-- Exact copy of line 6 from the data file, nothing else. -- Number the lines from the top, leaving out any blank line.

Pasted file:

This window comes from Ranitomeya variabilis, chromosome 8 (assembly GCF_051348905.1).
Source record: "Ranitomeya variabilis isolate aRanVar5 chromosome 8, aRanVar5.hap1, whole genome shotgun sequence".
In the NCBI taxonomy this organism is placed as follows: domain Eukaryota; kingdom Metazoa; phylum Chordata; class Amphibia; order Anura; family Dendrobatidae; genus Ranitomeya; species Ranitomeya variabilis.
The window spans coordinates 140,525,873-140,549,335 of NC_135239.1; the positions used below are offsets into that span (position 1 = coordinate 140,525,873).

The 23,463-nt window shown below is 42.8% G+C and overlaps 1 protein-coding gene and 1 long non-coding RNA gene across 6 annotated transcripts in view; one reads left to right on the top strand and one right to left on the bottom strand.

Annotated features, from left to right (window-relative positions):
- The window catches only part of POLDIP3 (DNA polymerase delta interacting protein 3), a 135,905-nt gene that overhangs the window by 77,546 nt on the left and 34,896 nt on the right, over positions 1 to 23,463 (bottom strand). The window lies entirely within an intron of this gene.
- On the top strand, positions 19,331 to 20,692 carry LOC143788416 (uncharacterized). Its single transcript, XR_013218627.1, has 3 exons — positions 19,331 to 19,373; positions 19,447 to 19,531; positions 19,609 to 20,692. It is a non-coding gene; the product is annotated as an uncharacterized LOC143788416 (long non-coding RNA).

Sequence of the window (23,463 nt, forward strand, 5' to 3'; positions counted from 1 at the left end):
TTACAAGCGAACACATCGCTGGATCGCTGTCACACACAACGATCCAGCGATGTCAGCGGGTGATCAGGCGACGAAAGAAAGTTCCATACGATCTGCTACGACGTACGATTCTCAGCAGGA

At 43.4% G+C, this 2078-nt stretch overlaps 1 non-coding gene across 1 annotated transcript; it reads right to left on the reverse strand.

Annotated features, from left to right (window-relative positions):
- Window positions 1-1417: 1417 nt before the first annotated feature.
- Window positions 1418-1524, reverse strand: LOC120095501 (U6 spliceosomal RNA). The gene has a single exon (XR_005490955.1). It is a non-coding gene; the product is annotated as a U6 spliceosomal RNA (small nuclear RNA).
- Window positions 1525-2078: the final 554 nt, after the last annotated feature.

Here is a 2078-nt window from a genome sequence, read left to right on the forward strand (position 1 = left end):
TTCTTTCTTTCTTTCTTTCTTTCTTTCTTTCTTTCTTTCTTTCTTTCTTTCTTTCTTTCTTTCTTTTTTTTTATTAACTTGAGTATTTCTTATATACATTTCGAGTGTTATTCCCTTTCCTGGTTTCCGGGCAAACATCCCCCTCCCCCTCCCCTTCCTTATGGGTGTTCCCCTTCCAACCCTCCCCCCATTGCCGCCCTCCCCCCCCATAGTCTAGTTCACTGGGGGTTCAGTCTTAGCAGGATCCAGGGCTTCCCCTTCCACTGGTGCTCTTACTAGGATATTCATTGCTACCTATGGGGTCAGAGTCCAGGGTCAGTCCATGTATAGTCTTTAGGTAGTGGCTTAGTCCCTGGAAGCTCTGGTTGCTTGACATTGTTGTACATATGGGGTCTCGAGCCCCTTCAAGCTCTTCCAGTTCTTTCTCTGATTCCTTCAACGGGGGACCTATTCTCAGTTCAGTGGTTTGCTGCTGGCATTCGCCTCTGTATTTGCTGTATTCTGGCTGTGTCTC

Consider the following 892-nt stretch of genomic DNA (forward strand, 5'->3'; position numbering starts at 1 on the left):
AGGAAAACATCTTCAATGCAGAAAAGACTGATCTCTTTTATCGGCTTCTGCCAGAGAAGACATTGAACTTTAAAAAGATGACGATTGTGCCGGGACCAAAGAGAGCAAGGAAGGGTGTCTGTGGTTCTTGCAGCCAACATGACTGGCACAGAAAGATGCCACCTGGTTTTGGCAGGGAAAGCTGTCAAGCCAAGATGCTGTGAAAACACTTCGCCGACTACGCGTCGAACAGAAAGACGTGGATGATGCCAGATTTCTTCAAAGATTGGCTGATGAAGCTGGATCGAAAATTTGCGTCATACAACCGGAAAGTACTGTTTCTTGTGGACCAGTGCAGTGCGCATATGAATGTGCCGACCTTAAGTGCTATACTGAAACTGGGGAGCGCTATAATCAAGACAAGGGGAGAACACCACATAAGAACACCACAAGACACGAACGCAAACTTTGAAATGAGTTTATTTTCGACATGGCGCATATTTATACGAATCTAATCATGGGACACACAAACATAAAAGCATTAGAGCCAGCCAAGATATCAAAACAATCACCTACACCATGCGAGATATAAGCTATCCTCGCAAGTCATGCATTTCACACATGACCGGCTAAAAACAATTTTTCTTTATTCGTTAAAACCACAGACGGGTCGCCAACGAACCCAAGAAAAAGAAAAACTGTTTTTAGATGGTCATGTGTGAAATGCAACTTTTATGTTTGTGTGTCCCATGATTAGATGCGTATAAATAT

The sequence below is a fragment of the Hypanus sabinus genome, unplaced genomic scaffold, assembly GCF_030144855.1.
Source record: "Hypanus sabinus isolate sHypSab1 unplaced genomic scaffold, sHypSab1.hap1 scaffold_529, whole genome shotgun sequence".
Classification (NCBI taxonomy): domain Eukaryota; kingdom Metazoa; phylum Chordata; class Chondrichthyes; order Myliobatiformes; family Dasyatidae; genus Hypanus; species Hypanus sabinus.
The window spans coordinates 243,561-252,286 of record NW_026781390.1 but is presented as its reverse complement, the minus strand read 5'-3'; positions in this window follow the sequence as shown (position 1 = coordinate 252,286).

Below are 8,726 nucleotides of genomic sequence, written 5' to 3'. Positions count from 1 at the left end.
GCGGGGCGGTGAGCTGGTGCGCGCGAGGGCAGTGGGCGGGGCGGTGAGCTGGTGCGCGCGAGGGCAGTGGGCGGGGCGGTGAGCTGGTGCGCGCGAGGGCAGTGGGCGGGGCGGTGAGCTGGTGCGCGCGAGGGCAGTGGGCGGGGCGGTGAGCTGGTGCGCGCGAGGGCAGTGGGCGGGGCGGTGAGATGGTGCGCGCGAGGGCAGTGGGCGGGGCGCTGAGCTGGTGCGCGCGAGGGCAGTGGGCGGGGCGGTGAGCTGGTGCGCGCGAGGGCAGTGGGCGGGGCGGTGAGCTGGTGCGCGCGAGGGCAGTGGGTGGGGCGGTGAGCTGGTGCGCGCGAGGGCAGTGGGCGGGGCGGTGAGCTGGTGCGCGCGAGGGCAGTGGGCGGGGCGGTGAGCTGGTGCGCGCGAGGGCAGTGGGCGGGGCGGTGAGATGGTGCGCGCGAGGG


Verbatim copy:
Annotated features, from left to right (window-relative positions):